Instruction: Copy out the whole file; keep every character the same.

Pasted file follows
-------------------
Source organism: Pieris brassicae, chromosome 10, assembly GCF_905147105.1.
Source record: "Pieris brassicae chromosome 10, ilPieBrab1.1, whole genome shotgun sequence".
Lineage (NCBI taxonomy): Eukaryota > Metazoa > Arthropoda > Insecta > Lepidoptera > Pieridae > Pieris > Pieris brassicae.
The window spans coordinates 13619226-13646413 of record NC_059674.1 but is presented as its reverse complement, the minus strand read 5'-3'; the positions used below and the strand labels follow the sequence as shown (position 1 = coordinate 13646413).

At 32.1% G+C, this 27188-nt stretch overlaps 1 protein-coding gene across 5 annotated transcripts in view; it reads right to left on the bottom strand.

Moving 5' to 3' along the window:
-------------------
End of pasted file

Source organism: Pieris brassicae, chromosome 10, assembly GCF_905147105.1.
Source record: "Pieris brassicae chromosome 10, ilPieBrab1.1, whole genome shotgun sequence".
Lineage (NCBI taxonomy): Eukaryota > Metazoa > Arthropoda > Insecta > Lepidoptera > Pieridae > Pieris > Pieris brassicae.
The window spans coordinates 13619226-13646413 of record NC_059674.1 but is presented as its reverse complement, the minus strand read 5'-3'; the positions used below and the strand labels follow the sequence as shown (position 1 = coordinate 13646413).

At 32.1% G+C, this 27188-nt stretch overlaps 1 protein-coding gene across 5 annotated transcripts in view; it reads right to left on the bottom strand.

Moving 5' to 3' along the window: